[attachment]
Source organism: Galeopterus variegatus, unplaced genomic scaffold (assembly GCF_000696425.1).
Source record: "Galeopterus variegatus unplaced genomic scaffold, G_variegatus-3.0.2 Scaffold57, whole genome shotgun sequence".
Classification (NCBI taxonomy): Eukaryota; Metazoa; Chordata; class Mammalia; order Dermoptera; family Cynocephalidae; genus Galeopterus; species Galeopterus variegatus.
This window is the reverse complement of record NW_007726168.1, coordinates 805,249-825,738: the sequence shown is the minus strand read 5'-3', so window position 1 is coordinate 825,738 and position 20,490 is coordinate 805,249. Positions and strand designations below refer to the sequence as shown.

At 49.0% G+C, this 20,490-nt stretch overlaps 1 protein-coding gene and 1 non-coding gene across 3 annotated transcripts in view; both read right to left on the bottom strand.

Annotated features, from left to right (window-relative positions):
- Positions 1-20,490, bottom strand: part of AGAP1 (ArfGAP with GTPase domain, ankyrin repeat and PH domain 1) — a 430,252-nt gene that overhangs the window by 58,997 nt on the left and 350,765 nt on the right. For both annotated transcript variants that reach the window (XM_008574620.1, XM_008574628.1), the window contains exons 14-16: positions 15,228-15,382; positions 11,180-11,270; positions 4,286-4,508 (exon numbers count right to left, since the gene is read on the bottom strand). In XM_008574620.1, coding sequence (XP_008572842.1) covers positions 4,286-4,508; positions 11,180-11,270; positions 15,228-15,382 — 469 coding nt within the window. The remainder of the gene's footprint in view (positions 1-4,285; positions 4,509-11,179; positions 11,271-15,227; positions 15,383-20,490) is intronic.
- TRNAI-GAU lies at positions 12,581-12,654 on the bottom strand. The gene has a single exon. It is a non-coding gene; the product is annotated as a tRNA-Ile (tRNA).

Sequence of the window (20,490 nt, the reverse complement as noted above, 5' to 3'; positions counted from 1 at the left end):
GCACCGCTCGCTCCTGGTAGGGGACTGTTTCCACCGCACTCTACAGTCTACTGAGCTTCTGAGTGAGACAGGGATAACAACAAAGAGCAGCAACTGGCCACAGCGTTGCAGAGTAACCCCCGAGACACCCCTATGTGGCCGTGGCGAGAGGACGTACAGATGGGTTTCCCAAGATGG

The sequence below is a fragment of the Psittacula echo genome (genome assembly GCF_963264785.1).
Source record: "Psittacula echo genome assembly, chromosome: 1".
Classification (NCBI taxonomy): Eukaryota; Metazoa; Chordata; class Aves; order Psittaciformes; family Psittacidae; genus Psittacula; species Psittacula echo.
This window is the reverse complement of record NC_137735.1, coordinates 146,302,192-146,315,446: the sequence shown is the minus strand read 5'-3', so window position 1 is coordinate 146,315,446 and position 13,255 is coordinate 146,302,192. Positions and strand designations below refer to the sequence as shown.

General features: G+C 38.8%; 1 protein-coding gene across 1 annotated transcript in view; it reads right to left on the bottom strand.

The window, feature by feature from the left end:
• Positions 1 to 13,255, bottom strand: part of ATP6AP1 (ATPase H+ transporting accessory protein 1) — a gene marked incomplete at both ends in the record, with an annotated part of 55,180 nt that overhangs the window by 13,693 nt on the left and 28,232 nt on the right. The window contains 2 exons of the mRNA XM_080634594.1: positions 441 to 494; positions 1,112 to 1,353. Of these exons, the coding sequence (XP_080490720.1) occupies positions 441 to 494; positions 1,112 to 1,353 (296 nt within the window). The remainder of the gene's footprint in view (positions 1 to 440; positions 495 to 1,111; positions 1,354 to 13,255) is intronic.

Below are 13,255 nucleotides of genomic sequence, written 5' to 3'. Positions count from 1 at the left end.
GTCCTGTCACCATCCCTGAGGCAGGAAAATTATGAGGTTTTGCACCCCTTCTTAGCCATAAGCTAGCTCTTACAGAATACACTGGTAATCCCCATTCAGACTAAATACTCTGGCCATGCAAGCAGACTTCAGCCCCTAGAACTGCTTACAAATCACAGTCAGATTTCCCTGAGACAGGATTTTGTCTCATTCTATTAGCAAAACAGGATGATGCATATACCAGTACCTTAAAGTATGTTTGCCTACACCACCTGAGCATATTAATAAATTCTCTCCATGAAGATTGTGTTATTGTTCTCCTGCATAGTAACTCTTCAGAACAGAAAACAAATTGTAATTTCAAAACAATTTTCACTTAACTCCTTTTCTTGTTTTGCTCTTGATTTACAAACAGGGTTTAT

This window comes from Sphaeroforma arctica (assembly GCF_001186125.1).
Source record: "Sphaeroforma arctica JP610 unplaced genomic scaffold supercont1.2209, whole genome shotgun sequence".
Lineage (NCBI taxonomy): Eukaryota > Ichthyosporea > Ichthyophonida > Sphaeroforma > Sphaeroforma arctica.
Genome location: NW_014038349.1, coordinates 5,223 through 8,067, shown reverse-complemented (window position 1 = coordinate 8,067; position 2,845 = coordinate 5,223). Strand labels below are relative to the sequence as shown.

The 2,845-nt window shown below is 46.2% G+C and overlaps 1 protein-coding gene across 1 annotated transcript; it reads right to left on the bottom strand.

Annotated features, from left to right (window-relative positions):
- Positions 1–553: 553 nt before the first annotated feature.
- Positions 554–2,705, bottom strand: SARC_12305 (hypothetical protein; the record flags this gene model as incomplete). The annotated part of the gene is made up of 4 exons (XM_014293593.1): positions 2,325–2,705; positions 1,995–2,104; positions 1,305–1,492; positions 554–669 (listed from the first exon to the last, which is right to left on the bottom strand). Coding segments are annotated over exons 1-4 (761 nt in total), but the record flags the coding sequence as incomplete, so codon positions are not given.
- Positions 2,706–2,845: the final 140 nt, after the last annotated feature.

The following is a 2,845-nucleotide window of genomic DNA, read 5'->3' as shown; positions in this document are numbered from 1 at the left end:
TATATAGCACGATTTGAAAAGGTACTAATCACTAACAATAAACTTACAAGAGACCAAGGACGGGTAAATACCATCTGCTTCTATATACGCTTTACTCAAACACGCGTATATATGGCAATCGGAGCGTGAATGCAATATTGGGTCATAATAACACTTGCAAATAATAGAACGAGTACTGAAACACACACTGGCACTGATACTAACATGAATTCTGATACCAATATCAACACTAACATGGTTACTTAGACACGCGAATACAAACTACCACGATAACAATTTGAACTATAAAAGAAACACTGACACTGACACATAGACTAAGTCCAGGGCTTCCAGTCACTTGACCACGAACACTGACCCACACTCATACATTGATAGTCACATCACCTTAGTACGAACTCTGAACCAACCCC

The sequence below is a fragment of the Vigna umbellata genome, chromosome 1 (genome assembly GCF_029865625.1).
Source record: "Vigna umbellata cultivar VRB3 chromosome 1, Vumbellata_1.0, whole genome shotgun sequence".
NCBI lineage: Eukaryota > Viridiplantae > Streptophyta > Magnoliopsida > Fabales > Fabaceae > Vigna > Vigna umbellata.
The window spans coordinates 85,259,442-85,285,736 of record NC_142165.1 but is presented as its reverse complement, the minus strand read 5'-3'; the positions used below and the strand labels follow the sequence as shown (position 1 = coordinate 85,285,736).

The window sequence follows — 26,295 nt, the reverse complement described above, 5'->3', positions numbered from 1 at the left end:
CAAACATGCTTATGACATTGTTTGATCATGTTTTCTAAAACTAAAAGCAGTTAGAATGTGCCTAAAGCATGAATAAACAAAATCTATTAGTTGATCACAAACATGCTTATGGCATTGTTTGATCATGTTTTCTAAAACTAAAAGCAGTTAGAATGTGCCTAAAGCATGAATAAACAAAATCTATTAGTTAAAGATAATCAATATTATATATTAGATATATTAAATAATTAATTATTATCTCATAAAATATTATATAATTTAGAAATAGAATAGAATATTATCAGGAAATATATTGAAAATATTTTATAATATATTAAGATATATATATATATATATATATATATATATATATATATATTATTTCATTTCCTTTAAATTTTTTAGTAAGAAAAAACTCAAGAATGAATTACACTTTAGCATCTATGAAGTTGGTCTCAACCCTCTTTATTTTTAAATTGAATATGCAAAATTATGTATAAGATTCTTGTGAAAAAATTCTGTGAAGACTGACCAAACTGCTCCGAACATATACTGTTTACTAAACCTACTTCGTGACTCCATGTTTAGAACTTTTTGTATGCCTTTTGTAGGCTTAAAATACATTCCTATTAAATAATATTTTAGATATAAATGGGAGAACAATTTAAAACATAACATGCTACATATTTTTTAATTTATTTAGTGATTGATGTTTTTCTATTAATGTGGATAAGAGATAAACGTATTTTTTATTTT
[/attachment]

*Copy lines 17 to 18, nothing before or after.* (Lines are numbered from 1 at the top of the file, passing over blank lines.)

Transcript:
• Positions 1 to 13,255, bottom strand: part of ATP6AP1 (ATPase H+ transporting accessory protein 1) — a gene marked incomplete at both ends in the record, with an annotated part of 55,180 nt that overhangs the window by 13,693 nt on the left and 28,232 nt on the right. The window contains 2 exons of the mRNA XM_080634594.1: positions 441 to 494; positions 1,112 to 1,353. Of these exons, the coding sequence (XP_080490720.1) occupies positions 441 to 494; positions 1,112 to 1,353 (296 nt within the window). The remainder of the gene's footprint in view (positions 1 to 440; positions 495 to 1,111; positions 1,354 to 13,255) is intronic.

Below are 13,255 nucleotides of genomic sequence, written 5' to 3'. Positions count from 1 at the left end.